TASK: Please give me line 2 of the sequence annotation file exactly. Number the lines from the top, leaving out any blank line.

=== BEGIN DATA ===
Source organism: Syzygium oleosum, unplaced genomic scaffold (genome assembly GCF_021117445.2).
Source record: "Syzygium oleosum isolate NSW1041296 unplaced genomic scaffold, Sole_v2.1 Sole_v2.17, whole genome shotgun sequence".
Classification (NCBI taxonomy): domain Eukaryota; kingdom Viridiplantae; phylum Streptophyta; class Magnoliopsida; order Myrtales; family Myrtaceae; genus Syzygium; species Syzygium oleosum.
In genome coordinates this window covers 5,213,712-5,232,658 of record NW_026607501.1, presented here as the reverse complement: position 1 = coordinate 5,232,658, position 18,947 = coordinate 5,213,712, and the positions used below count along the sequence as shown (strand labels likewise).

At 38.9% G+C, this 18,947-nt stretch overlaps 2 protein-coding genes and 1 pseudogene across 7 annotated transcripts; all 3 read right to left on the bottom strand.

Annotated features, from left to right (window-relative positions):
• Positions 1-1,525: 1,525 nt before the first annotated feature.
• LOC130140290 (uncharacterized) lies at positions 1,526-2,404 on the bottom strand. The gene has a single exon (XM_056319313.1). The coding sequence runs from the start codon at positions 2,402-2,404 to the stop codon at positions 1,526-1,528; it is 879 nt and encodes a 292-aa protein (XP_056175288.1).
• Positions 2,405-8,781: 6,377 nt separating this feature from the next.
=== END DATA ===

Source record: "Syzygium oleosum isolate NSW1041296 unplaced genomic scaffold, Sole_v2.1 Sole_v2.17, whole genome shotgun sequence".